A bill that started as a prohibition on municipal ordinances banning plastic grocery bags was expanded in the Senate to also pre-empt local minimum wage ordinances. HB 722 was initially a response to an ordinance in Columbia preventing stores from using plastic bags. The Senate, however, expanded the bill to prevent municipalities from setting a minimum or “living” wage or stipulating specific employment benefits that exceed the minimum requirements of the state or federal government.
GOV. NIXON RELEASES SOME FUNDING FOR WORKFORCE TRAINING
State Budget Director Linda Luebbering announced on Monday that 2015 fiscal year-to-date net general revenue collections increased 7.7 percent compared to 2014, from $6.70 billion last year to $7.22 billion this year. In response, Gov. Nixon released several funding items that he had withheld for the first 10 months of the current fiscal year. Gov. Nixon released $4 million in the Missouri Works Training Program. This program, administered by the Division of Workforce Development, is used to help companies train employees for highly technical jobs that are created within Missouri. The Governor has now released a total of $7.1 million for the program in the current fiscal year. The previous legislature appropriated a total of $15.2 million for the year. The Governor also released $200,000 to administer the Certified Work Ready Communities test at high schools and community colleges. This test assesses the skills of those entering the workforce so that employers may make informed decisions about locations for job creation within our state.
STUDENT TRANSFER BILL SENT TO GOVERNOR NIXON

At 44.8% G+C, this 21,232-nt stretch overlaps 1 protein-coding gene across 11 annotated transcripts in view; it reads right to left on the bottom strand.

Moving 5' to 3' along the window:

Lawmakers have approved a plan aimed at fixing Missouri’s troubled student transfer system, and it now rests with Gov. Jay Nixon, who early on voiced support for the measure but also vetoed a proposed remedy last year. At the heart of the proposed fix is a provision to accredit schools by building, in addition to by the district. The bill would require students to first transfer to those better-performing schools in their district before other schooling options would be available to them. That could stem the outpouring of tuition dollars and keep students close to home, rather than busing them on longer commutes. The bill also expands the use of virtual schools and allows for the expansion of Charter schools. The bill was brought up in the House on Thursday, where strong opposition to the expansion of Charters was voiced. The bill barely passed, with a vote of 84-73; just two votes above the required amount. After passing out of the House it was sent to the Senate where it was promptly taken up and similar objections were raised. Jackson County senators objected to the allowance for Charter expansion in their jurisdictions. Senator Holsman, a member of the bill’s Conference Committee, voiced his objection to some of the transfer provisions. After several hours of debate, the Senate Truly Agreed and Finally Passed the bill, sending it to the Governor’s desk for review. It is unclear if the Governor will sign it or not, although the legislature accounted for transportation costs in this year’s bill, a major requirement for the Governor, he has previously objected to using public money for expanding Charter schools. Both chambers also approved the emergency clause on the bill, meaning if the Governor does sign it, the bill will immediately go in to effect, instead of the standard August effective date.